Who Falls For Phone Scams?
Americans lost an estimated $7.4 billion to phone scams in 2015, according to an online Harris Poll survey. It’s projected that 27 million of us got taken by phone scammers last year, Based on the self-selected survey sample; that number is up 53% from 2014. You'll be surprised to learn who is most likely to fall for a phone scam. Read on!
The Most Gullible?
Are people getting dumber, or are scammers getting smarter? Male millennials (age 18-34) had the highest rate of gullibility, with 38% reporting they’d lost money to phone scams in the past twelve months. Only 17% of female millennials were tricked out of money, perhaps because they’re on guard against phone calls from male millennials.
Overall, 11% of more than 2,000 survey respondents admitted to being victims of phone scams in the past year. You might think that seniors would be the most likely to get scammed. But actually it appears that the younger generations, who grew up with tech and don’t view it skeptically, are more likely to fall for a phone scam than their elders.
Most phone scams do target older Americans; that’s well documented by other, long-running research. Questions of mental competency aside, older people tend to have more money to steal; they’re more compassionate and trusting; and they use government services that are readily adapted to scammers’ nefarious purposes.
Medicare is a favorite subterfuge of phone scammers. Selling supplemental Medicare Part D insurance is pretty easy, especially if the price is exceptionally low because the product doesn’t exist. Mobility scooters, walk-in bathtubs, and other hardware are also scammer favorites, with the lure that “Medicare will pay for every dime.” Usually, either the price is inflated or the product is of low quality. The victims, in such cases, are Medicare and all taxpayers.
Term life insurance, often sold as “prepaid funeral services,” is another good scam. We really don’t know if life insurance exists until someone tries to collect it; by then, the scammer has all the money he’s going to get and may be long gone.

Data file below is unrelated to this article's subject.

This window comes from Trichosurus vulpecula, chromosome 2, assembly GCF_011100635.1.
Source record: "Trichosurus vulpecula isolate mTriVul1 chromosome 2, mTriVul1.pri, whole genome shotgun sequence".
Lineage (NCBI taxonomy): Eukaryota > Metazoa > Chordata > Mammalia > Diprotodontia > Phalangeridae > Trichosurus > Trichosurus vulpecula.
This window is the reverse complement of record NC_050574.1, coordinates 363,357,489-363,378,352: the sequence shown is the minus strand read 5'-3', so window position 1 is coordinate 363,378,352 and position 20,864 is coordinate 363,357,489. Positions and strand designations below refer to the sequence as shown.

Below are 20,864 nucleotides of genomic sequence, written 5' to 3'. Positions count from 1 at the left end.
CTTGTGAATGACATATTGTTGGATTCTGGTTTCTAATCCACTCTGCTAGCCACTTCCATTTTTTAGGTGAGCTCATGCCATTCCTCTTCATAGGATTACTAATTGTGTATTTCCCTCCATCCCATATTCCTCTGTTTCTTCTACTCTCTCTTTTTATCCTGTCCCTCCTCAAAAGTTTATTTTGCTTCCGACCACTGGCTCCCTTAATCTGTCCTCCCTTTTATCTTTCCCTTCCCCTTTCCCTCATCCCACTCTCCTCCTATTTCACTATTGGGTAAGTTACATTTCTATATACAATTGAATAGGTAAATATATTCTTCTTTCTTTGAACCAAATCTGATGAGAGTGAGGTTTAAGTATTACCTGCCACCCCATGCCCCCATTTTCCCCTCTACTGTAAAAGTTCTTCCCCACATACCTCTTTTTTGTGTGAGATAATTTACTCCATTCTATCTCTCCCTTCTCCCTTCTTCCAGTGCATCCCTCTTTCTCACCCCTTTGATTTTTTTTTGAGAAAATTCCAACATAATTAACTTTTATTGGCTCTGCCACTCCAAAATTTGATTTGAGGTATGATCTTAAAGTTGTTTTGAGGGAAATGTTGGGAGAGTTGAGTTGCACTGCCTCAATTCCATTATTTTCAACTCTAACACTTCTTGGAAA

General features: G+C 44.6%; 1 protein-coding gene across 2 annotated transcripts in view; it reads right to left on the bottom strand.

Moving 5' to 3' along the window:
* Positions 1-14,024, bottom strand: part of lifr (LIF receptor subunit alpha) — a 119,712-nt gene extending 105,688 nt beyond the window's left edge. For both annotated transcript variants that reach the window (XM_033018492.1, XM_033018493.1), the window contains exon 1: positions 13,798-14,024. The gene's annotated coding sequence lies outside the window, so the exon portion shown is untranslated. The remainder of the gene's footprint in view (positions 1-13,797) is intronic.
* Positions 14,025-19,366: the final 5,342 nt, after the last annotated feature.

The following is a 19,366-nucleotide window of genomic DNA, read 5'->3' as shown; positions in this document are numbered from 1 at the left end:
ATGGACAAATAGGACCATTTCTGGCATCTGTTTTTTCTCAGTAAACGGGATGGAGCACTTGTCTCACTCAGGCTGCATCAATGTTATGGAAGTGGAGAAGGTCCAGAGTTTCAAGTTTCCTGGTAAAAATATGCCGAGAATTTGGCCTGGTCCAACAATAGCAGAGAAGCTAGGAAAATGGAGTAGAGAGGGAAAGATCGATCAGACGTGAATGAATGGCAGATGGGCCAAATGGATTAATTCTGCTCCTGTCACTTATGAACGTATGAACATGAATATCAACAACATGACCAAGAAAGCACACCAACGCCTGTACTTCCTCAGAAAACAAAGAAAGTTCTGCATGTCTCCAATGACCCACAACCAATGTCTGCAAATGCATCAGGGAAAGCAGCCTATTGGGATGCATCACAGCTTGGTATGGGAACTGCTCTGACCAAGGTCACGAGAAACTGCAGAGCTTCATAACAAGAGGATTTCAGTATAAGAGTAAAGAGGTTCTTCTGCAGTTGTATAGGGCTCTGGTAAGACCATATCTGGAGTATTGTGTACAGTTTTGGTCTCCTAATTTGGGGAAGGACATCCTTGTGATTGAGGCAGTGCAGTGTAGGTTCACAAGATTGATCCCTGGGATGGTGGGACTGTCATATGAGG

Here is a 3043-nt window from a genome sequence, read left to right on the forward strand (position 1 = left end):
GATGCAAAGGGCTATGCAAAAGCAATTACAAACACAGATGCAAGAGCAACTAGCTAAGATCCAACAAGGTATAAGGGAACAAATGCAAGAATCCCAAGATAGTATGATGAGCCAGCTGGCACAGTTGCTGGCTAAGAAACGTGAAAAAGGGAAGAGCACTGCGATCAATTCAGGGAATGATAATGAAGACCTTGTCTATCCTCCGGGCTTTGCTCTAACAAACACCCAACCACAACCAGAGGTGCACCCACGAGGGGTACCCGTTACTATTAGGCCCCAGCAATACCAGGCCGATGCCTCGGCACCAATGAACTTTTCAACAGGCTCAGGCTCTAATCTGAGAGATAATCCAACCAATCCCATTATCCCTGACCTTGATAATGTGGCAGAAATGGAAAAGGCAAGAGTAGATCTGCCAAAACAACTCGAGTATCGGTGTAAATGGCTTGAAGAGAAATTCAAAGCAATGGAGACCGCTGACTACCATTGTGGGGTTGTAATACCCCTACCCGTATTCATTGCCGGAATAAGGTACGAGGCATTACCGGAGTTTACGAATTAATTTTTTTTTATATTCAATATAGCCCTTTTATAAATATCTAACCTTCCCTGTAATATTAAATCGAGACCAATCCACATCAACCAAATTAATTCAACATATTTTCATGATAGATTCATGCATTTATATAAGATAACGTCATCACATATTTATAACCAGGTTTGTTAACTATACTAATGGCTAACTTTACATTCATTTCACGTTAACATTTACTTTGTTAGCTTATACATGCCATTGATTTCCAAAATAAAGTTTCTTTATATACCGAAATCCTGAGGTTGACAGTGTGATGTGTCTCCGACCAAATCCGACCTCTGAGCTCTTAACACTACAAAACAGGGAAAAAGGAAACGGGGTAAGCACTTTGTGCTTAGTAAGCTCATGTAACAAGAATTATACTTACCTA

Tech support and virus hoaxes are also popular among phone scammers. The immediacy of a phone call works in the scammer’s favor. When “Microsoft tech support” is on the line, urgently telling what you must do to stop the malware that’s infected your computer, you just don’t take time to think, "How would Microsoft know my PC’s infected?" If you get a phone call like this, hang up and run a malware scan with your anti-virus tool. (See my article Free Antivirus Programs for my recommendations.)
“Your account has been frozen.” Again, the immediacy of a phone call leads people to provide “verification” details, including their account login credentials and PIN, without stopping to verify that the account actually is frozen. No financial institution asks for security details by phone, ever.
“Trust us, we’re from The Government” actually still works on some people. But no, the FBI doesn’t settle cases by taking credit card numbers over the phone, and the IRS does not call for your bank account details to deliver rebates or refunds.
Winners and Losers
“You’ve won _________ !” No, you haven’t. Even if you did, you don’t have to provide bank account details or pay anything to collect prize money. Tell the caller to just mail a check.
Surprisingly, “You can pay your income taxes in cash at any 7-11” is NOT a scam or hoax. The IRS really is partnering with 7,000 7-11 stores to collect cash payments from people who lack bank accounts. I think that’s a very bad idea because scammers will pervert this program to their purposes. Don’t listen to anyone who says he’s from the IRS and will meet you at 7-11 to collect your taxes.
I should note that the Harris Poll survey cited above was commissioned by TrueCaller.com. The company’s app for iOS, Android, and Windows devices attempts to match your incoming caller to one of the 2 billion phone numbers in TrueCaller’s database and provide some clues to the caller’s identity. The free app also blocks unknown callers, those who disable caller-ID, and specific numbers. I use it on my phone, and it's been helpful.
Your thoughts on this topic are welcome. Post your comment or question below...
This article was posted by Bob Rankin on 12 Apr 2016
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Article information: AskBobRankin -- Who Falls For Phone Scams? (Posted: 12 Apr 2016)
Copyright © 2005 - Bob Rankin - All Rights Reserved